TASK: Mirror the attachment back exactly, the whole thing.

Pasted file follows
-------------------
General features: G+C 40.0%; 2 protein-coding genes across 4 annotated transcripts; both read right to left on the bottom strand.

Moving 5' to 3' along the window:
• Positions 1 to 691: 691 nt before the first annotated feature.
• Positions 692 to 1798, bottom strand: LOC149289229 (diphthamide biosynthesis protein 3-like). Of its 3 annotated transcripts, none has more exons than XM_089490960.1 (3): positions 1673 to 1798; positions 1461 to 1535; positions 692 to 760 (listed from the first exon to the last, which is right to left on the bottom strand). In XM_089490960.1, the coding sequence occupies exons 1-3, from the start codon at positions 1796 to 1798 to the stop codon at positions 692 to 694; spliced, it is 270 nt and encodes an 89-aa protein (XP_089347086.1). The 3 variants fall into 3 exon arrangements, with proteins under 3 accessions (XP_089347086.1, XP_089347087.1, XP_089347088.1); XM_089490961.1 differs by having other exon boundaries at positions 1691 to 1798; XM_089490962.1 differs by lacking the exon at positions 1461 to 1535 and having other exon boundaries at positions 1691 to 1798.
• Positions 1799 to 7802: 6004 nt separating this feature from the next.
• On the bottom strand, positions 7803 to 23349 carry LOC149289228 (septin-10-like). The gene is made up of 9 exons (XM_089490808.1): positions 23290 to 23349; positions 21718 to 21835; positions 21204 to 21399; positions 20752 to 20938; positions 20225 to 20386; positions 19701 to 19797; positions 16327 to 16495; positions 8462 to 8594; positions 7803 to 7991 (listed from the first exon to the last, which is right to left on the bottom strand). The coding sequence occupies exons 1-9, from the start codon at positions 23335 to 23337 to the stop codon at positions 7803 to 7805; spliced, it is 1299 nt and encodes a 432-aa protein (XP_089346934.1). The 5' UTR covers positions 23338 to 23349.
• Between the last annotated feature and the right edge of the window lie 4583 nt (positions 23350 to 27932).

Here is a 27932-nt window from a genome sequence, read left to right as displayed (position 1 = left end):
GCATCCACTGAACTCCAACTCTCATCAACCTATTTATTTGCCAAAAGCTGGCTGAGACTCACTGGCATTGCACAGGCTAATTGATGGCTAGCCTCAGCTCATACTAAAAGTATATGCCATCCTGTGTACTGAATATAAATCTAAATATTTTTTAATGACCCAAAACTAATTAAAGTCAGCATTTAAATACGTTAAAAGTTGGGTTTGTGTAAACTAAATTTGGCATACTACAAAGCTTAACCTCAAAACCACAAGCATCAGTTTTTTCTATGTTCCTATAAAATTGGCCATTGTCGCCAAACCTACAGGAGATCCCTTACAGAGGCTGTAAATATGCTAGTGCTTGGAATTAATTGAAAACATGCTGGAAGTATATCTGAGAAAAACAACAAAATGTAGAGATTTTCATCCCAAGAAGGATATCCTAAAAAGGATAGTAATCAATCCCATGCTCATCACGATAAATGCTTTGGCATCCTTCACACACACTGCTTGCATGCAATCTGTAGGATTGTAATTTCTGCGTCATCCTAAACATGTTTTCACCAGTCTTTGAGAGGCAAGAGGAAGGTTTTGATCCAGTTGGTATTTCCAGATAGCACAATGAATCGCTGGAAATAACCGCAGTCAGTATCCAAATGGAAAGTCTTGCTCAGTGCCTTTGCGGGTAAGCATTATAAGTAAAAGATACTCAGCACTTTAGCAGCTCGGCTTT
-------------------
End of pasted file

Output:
General features: G+C 40.0%; 2 protein-coding genes across 4 annotated transcripts; both read right to left on the bottom strand.

Moving 5' to 3' along the window:
• Positions 1 to 691: 691 nt before the first annotated feature.
• Positions 692 to 1798, bottom strand: LOC149289229 (diphthamide biosynthesis protein 3-like). Of its 3 annotated transcripts, none has more exons than XM_089490960.1 (3): positions 1673 to 1798; positions 1461 to 1535; positions 692 to 760 (listed from the first exon to the last, which is right to left on the bottom strand). In XM_089490960.1, the coding sequence occupies exons 1-3, from the start codon at positions 1796 to 1798 to the stop codon at positions 692 to 694; spliced, it is 270 nt and encodes an 89-aa protein (XP_089347086.1). The 3 variants fall into 3 exon arrangements, with proteins under 3 accessions (XP_089347086.1, XP_089347087.1, XP_089347088.1); XM_089490961.1 differs by having other exon boundaries at positions 1691 to 1798; XM_089490962.1 differs by lacking the exon at positions 1461 to 1535 and having other exon boundaries at positions 1691 to 1798.
• Positions 1799 to 7802: 6004 nt separating this feature from the next.
• On the bottom strand, positions 7803 to 23349 carry LOC149289228 (septin-10-like). The gene is made up of 9 exons (XM_089490808.1): positions 23290 to 23349; positions 21718 to 21835; positions 21204 to 21399; positions 20752 to 20938; positions 20225 to 20386; positions 19701 to 19797; positions 16327 to 16495; positions 8462 to 8594; positions 7803 to 7991 (listed from the first exon to the last, which is right to left on the bottom strand). The coding sequence occupies exons 1-9, from the start codon at positions 23335 to 23337 to the stop codon at positions 7803 to 7805; spliced, it is 1299 nt and encodes a 432-aa protein (XP_089346934.1). The 5' UTR covers positions 23338 to 23349.
• Between the last annotated feature and the right edge of the window lie 4583 nt (positions 23350 to 27932).

Here is a 27932-nt window from a genome sequence, read left to right as displayed (position 1 = left end):
GCATCCACTGAACTCCAACTCTCATCAACCTATTTATTTGCCAAAAGCTGGCTGAGACTCACTGGCATTGCACAGGCTAATTGATGGCTAGCCTCAGCTCATACTAAAAGTATATGCCATCCTGTGTACTGAATATAAATCTAAATATTTTTTAATGACCCAAAACTAATTAAAGTCAGCATTTAAATACGTTAAAAGTTGGGTTTGTGTAAACTAAATTTGGCATACTACAAAGCTTAACCTCAAAACCACAAGCATCAGTTTTTTCTATGTTCCTATAAAATTGGCCATTGTCGCCAAACCTACAGGAGATCCCTTACAGAGGCTGTAAATATGCTAGTGCTTGGAATTAATTGAAAACATGCTGGAAGTATATCTGAGAAAAACAACAAAATGTAGAGATTTTCATCCCAAGAAGGATATCCTAAAAAGGATAGTAATCAATCCCATGCTCATCACGATAAATGCTTTGGCATCCTTCACACACACTGCTTGCATGCAATCTGTAGGATTGTAATTTCTGCGTCATCCTAAACATGTTTTCACCAGTCTTTGAGAGGCAAGAGGAAGGTTTTGATCCAGTTGGTATTTCCAGATAGCACAATGAATCGCTGGAAATAACCGCAGTCAGTATCCAAATGGAAAGTCTTGCTCAGTGCCTTTGCGGGTAAGCATTATAAGTAAAAGATACTCAGCACTTTAGCAGCTCGGCTTT